All citizens are equal, at least in theory, but some turn up in more Boardrooms and more TV screens than others. Peter Sutherland's Goldman Sachs outlet in Dublin has just reported profits in excess on €1 million euro per employee. Last night he was on RTÉ's After Shock.
Fintan O'Toole's writes about his use of the word 'we' in this type of interview.
“We,” he told us, “have to gird our loins to take tough decisions and see it through . . . This is where we show our mettle.”
This rallying cry might be more impressive if Sutherland had girded his own loins and shown some mettle when “we” really needed him to do so. He is one of the most distinguished Irishmen of his generation, a man of immense ability and capacity to lead. Precisely because he is idolised in the Irish business community, he had the opportunity to change the culture of Irish banking. Had he taken it, “we” would not be in the loin-girding business at the moment.
Actually, Sutherland had this opportunity twice – first when he was chairman of Allied Irish Banks from 1989 to 1993, and president of the Irish Bankers’ Federation (IBF).
Reminding us of events that emerged during his watch, O'Toole notes:
When the PAC report was published, with its damning conclusion that “eminent” bank directors did little to enforce ethical standards, Sutherland had nothing to say. Given that he was the most eminent of all, that silence was one of the reasons why the culture of Irish banking remained so lethally intact.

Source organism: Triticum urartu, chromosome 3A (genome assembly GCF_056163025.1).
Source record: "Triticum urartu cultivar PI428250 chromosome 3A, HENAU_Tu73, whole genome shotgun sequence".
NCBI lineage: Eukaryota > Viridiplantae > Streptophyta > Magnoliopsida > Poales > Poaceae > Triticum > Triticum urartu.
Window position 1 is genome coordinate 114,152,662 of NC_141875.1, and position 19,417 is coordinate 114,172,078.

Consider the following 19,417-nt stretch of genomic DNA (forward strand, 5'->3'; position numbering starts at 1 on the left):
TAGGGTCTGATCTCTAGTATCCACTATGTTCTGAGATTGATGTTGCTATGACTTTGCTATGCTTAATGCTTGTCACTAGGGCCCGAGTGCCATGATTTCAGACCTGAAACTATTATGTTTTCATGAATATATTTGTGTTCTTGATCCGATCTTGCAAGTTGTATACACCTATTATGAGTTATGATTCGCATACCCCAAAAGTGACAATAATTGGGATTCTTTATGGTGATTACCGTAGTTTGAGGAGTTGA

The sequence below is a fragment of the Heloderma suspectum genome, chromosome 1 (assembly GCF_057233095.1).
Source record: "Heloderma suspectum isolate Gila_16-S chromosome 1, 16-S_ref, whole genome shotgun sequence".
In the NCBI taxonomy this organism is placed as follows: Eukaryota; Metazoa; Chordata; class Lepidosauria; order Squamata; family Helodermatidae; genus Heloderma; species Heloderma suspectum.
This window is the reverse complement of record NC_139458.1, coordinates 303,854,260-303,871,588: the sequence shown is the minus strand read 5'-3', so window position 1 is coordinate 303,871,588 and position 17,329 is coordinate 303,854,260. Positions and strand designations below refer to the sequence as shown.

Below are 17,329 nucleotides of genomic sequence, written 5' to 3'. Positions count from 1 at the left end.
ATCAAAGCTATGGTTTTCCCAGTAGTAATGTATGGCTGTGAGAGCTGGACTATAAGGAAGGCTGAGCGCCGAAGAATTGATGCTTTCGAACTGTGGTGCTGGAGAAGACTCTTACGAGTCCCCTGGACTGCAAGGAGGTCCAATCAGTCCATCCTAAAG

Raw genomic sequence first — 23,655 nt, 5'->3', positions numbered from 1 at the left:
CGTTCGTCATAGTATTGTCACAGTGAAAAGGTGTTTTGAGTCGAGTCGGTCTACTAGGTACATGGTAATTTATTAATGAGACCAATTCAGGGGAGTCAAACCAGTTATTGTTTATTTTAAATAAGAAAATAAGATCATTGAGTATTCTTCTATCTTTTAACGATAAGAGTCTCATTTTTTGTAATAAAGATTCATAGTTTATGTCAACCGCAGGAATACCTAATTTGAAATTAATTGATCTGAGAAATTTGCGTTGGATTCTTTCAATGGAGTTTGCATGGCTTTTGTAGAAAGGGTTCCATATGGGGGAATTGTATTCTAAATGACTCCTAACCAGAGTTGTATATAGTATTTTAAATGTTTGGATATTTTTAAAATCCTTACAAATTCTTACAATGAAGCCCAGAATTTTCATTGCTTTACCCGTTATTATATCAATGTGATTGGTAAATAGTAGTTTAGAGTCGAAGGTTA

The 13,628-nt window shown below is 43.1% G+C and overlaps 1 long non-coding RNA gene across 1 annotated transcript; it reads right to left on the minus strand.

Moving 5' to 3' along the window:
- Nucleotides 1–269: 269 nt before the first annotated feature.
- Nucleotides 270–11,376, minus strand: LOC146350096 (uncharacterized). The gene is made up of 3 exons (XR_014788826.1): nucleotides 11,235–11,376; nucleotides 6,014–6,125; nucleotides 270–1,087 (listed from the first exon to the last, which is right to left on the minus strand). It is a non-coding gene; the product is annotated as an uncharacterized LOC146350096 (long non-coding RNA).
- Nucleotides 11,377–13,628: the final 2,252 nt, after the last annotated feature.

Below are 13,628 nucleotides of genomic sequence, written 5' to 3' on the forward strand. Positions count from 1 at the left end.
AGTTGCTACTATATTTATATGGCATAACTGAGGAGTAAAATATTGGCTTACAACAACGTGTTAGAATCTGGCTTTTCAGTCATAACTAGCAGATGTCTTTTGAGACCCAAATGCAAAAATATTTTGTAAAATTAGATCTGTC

And Sutherland has sailed blithely onwards, indefatigably smug and unshakeably self-assured. His “we” is now more copious, stretching as it does to the whole field of global finance capitalism.
His banking endeavours were not confined to our shores, nor were they all as successful as GS - he was a director of
Royal Bank of Scotland when it engaged in the recklessness that has cost the British taxpayer at least £45 billion (€52.55 billion) so far, and sat on the remuneration committee that lavished huge bonuses on its chief executive.
Sutherland could have led by example - The Irish Times - Tue, May 11, 2010